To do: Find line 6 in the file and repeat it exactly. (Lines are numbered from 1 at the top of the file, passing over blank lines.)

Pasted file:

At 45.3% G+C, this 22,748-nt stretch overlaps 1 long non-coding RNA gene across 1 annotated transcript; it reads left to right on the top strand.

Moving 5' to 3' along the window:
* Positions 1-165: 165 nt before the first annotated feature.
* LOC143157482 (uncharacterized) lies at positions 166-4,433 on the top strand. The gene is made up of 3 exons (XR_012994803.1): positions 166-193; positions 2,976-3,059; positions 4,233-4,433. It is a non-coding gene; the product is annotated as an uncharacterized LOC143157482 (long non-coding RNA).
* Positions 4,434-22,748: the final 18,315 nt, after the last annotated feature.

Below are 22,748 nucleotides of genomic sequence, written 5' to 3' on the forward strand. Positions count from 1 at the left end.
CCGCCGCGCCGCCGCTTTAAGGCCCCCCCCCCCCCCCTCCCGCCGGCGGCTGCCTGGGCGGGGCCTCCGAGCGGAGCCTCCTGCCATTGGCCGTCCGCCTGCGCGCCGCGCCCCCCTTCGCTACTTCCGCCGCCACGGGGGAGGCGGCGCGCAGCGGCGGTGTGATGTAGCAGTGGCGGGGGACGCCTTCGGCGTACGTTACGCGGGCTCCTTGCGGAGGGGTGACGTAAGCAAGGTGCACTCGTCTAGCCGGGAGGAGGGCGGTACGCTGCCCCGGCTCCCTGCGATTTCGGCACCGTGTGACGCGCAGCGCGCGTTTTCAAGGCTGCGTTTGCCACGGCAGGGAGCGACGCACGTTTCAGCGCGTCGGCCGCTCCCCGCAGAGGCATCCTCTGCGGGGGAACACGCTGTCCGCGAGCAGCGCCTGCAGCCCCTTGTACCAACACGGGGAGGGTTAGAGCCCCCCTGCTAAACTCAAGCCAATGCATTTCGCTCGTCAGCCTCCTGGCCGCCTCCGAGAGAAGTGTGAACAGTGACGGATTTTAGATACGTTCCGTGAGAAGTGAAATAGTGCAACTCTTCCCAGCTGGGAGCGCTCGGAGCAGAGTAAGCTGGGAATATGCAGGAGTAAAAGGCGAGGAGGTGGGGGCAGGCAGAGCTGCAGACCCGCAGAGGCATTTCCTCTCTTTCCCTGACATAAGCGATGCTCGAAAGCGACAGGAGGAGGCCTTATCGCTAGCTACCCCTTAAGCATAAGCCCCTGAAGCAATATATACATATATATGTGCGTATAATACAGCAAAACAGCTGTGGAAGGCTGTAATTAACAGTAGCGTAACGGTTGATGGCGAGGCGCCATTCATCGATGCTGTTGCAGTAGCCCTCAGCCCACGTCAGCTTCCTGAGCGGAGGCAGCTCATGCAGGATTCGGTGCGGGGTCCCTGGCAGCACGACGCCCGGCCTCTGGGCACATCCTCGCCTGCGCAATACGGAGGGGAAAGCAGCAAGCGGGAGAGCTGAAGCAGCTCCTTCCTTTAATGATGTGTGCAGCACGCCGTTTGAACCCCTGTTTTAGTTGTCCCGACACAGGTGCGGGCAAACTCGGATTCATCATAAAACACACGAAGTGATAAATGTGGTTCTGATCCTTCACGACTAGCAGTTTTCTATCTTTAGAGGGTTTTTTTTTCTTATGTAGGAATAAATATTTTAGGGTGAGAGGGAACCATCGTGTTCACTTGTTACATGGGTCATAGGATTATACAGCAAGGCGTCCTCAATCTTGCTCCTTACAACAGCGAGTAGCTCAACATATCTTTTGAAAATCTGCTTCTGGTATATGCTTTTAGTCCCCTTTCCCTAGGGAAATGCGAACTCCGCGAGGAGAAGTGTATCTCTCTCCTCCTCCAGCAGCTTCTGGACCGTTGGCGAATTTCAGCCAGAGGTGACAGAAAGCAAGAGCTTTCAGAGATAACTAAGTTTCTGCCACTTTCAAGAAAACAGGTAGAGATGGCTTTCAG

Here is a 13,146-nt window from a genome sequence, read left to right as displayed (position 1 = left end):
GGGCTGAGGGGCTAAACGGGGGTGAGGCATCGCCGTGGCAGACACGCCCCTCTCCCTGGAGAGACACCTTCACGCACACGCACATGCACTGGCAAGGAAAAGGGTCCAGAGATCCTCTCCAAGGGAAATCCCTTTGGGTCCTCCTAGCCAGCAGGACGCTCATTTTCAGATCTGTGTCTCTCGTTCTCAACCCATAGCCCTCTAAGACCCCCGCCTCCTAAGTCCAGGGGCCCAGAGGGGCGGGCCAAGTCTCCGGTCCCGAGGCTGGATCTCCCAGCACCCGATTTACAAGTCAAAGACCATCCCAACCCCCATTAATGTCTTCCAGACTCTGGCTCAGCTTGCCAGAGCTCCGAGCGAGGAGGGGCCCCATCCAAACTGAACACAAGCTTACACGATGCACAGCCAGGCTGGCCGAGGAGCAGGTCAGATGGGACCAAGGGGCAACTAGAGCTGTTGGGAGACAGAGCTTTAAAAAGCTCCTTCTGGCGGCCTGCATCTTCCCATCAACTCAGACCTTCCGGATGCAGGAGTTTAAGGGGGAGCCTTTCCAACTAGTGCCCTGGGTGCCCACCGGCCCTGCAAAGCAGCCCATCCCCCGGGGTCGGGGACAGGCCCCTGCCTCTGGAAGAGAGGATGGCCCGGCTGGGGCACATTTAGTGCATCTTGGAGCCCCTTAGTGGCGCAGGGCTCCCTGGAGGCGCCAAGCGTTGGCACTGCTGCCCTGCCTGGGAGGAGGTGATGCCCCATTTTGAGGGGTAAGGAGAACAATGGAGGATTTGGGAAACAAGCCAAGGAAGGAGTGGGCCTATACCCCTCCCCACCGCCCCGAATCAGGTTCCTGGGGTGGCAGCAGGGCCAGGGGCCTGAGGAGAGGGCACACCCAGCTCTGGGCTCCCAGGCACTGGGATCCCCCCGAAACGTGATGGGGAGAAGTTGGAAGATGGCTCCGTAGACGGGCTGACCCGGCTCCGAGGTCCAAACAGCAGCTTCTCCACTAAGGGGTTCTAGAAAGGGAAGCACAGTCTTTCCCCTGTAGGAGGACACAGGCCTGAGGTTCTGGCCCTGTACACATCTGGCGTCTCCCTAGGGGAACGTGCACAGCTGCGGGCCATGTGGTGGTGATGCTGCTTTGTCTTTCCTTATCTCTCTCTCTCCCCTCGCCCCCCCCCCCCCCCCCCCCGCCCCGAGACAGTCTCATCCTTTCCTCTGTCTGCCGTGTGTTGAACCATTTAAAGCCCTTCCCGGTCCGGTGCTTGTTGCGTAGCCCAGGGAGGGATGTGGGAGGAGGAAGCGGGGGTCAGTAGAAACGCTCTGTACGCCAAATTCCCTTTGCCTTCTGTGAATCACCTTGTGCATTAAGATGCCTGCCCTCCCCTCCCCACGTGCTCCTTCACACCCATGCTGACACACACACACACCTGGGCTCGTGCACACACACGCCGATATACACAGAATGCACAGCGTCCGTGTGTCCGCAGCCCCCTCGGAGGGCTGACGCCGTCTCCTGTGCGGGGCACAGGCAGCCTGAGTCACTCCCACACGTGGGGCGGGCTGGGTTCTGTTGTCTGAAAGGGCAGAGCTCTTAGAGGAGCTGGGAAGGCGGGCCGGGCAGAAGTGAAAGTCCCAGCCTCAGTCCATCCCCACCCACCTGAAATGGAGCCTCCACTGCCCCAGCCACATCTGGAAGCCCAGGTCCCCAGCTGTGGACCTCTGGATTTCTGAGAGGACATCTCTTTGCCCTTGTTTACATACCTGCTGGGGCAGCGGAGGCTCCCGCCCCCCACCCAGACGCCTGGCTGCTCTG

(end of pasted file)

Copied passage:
Below are 22,748 nucleotides of genomic sequence, written 5' to 3' on the forward strand. Positions count from 1 at the left end.